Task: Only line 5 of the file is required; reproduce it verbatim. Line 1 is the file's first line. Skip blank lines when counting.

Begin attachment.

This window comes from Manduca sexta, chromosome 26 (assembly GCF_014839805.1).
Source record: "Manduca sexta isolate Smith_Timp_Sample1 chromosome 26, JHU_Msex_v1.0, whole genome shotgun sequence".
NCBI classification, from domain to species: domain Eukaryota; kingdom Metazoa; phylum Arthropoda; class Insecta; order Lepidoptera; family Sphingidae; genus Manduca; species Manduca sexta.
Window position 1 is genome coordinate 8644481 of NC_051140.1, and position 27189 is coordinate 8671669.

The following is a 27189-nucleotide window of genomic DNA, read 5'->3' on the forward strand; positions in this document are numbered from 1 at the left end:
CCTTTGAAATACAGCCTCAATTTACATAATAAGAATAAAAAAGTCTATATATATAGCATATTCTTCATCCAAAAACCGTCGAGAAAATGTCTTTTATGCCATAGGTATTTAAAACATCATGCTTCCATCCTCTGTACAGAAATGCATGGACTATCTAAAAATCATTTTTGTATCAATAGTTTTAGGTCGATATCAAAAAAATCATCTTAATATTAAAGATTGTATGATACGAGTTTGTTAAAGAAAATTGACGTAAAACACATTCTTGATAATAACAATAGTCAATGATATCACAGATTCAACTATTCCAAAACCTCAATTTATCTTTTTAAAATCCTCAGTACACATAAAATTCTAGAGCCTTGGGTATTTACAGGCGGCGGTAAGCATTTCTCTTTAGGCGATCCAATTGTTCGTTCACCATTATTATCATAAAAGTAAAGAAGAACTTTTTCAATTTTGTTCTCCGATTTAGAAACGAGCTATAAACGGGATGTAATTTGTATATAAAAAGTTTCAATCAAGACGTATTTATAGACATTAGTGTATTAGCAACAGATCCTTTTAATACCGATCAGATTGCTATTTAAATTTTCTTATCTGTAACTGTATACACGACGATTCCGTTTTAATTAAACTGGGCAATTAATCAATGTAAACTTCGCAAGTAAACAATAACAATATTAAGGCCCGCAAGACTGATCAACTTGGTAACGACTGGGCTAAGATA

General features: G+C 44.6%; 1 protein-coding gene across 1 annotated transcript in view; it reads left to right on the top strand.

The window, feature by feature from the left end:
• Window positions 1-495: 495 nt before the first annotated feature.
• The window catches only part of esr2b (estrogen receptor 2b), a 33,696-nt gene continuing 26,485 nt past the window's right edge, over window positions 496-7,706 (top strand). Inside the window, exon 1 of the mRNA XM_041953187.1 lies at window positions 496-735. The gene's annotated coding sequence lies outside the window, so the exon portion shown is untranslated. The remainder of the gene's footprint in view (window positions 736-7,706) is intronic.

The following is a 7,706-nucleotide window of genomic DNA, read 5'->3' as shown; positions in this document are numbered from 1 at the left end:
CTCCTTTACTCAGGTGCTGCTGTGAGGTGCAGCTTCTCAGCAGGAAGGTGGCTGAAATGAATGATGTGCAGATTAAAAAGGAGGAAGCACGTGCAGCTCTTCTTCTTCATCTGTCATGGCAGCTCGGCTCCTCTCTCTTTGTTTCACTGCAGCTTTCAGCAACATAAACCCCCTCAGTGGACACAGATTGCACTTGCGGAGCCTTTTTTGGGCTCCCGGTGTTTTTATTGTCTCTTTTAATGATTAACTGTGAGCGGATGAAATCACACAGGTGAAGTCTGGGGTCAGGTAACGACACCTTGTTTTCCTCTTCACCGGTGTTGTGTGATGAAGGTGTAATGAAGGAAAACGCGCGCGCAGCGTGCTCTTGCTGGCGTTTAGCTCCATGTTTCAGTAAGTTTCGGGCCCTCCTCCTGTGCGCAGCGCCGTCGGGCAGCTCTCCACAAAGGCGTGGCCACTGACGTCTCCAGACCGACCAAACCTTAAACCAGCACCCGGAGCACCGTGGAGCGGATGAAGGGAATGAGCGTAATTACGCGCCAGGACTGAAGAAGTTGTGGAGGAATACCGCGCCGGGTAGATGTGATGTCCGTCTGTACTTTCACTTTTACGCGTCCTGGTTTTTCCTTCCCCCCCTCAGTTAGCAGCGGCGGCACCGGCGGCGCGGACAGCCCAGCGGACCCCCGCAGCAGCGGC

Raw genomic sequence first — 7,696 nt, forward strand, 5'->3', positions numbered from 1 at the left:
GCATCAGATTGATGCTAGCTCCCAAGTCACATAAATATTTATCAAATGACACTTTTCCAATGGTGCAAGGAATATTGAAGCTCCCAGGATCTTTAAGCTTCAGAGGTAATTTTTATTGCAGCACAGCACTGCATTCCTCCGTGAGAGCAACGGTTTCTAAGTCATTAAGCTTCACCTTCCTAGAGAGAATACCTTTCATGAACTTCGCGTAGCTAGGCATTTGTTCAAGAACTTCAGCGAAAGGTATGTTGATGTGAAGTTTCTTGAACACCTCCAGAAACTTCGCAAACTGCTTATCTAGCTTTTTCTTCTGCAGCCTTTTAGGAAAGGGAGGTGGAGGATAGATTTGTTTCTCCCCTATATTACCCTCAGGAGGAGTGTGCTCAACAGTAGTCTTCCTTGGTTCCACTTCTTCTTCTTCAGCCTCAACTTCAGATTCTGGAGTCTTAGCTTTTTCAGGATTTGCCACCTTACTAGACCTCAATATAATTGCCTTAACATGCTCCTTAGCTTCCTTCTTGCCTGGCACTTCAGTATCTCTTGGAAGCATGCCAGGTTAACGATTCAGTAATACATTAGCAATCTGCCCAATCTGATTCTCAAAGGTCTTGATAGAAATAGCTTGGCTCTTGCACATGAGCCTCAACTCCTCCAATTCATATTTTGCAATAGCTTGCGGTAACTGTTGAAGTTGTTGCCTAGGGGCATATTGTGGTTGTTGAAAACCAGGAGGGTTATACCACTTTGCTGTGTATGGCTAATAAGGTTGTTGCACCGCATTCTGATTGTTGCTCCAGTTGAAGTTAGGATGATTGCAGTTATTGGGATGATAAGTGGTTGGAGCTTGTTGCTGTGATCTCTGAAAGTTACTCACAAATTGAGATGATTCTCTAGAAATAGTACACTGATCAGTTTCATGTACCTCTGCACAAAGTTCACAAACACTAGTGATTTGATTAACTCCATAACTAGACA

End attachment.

The following is a 27189-nucleotide window of genomic DNA, read 5'->3' on the forward strand; positions in this document are numbered from 1 at the left end: